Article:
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What if we like the cliche?

A woman waits for the 7 train in Queens, December 2005

Every pursuit has its pretenses, and that statement is even more apparent when it comes to creative pursuits. Whatever you enjoy doing, someone will, without fail, tell you that you’re doing that thing the ”wrong” way. Usually the criticism of the work comes along with an additional ”You’re not a real x if you enjoy y.”

A few weeks ago, an article popped into my feed and it has been eating away at me since I first read it because of the amount of snide condescension it drips with so let’s dive in and discuss it because I think discussion about topics like this can help all of us grow as creators.

The article in question talks about travel photography, specifically, and implores readers to stop copying and start being creative when it comes to their photos of places. The implication, although the author specifically disclaims it, is that you're not a "real photographer" if you aren't taking super creative photos at all times. In fact, they outright say so.

Up front I have to say that there is nothing wrong with taking images that look similar to some that have been taken by others before you, but it is so much better to create something that is uniquely you. Sure, the picture you saw on Instagram of the Brooklyn Bridge got a gazillion likes, so it makes sense that you might want to stand in the exact same location as 2 zillion people before you to capture the same image, but where is the fun in that? Why copy someone else when you can create an image and tell a story that’s all you?

"So much better." Well, with strictly objective measurements like that who could even question it, right?

Let's tackle that point because it really does make up the bulk of the objection to the "cliche;" that doing something original is automatically better because it's unique. I reject that notion because I don't think something is "better" just by nature of what it is. In fact, I'd even say that anyone who thinks their thing is better simply because it's out of the box of what others do are probably the type of people who hate when their favorite local band goes mainstream because they've changed man. Totally.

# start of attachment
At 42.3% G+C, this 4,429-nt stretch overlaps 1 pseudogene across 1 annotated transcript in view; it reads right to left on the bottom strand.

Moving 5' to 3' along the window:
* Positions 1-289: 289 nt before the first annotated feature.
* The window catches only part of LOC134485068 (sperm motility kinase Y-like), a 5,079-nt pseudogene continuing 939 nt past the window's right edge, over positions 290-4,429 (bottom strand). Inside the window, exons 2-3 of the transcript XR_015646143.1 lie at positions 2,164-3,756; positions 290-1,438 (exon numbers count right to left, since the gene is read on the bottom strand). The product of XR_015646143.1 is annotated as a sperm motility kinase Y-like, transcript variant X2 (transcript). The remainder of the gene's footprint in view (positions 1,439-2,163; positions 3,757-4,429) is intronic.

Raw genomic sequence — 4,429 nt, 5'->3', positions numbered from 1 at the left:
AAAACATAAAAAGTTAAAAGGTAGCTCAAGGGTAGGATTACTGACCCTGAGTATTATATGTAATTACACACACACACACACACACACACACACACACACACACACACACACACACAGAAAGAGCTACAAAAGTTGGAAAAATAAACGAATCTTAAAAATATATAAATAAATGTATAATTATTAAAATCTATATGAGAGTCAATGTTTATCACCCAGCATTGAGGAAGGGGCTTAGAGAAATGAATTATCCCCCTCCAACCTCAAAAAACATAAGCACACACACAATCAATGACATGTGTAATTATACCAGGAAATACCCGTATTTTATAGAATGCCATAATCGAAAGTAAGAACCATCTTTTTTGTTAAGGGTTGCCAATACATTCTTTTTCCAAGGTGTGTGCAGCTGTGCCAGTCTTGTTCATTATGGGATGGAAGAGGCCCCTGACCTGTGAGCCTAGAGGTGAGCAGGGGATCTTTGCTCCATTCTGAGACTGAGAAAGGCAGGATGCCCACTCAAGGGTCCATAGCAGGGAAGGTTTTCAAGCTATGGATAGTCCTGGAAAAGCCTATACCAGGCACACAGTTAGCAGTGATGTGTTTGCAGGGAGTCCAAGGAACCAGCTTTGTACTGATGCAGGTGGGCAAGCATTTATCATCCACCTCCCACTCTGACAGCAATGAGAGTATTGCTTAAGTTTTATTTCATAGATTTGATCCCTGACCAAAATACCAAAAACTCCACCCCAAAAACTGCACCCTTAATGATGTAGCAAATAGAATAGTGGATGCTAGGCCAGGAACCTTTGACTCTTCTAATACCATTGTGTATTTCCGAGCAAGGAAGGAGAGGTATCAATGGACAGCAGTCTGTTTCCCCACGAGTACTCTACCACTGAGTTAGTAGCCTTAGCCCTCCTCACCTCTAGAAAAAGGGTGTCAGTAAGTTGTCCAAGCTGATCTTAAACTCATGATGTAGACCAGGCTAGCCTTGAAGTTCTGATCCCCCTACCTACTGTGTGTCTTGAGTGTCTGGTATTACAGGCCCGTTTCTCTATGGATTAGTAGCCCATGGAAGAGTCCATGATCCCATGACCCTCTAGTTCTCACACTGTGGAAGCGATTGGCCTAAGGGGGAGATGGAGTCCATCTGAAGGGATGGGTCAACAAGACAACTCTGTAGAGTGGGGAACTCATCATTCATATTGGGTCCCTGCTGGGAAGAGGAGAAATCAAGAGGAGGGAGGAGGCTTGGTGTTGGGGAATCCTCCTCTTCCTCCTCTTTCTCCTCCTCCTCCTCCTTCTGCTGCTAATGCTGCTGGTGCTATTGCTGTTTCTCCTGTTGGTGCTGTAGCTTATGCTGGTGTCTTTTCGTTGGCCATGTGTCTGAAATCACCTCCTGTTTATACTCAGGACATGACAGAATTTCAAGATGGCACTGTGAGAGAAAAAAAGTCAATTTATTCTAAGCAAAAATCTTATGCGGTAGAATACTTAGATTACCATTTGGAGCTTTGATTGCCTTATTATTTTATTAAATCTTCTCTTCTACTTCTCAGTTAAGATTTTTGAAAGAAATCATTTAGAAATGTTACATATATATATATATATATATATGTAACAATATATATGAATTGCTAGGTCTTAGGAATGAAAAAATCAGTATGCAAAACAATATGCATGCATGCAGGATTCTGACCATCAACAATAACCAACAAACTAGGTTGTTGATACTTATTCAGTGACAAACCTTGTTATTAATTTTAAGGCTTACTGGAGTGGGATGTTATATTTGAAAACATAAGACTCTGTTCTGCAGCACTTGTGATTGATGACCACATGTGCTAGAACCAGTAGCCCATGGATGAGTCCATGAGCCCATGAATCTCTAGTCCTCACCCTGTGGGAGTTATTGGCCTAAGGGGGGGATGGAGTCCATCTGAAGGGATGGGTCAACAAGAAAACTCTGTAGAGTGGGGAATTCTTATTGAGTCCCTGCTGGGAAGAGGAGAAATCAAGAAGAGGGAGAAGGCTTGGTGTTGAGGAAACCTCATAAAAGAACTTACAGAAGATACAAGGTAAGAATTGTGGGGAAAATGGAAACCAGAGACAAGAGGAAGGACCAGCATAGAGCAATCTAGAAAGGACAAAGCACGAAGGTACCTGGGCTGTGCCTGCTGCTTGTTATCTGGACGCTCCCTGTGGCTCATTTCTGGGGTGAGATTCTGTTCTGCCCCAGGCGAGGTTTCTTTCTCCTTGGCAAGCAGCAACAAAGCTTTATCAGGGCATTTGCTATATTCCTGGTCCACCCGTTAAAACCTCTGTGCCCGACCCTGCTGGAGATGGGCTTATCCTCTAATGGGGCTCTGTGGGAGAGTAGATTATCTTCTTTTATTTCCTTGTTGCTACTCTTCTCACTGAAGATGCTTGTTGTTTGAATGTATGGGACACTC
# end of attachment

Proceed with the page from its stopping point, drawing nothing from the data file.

As I started out in photography, I had the benefit of living in the boroughs of New York City and, by benefit of being there, I had more opportunities to take photos than most people. I took thousands of photos when I got my first SLR in 2005(ish). Some of them were breathtaking (in my opinion) takes on street life in New York City. Others? Skyline shots.

The NYC Skyline, September 2009

By the author's standards, the second photo in this article isn't original enough and is too much of a cliche. I love it, but he would pan it for what it is rather than how it looks.

He seems to be triggered by an application called Explorest that helps people find the spot that a popular photo was taken on so they can take it for themselves and his objections are look-down-the-nose predictable. He uses terms like copying, calls it "uncreative" and so on. Then he launches into a paragraph on why these apps are going to ruin spots (they're going to encourage overcrowding; really? That's a classic hipster argument).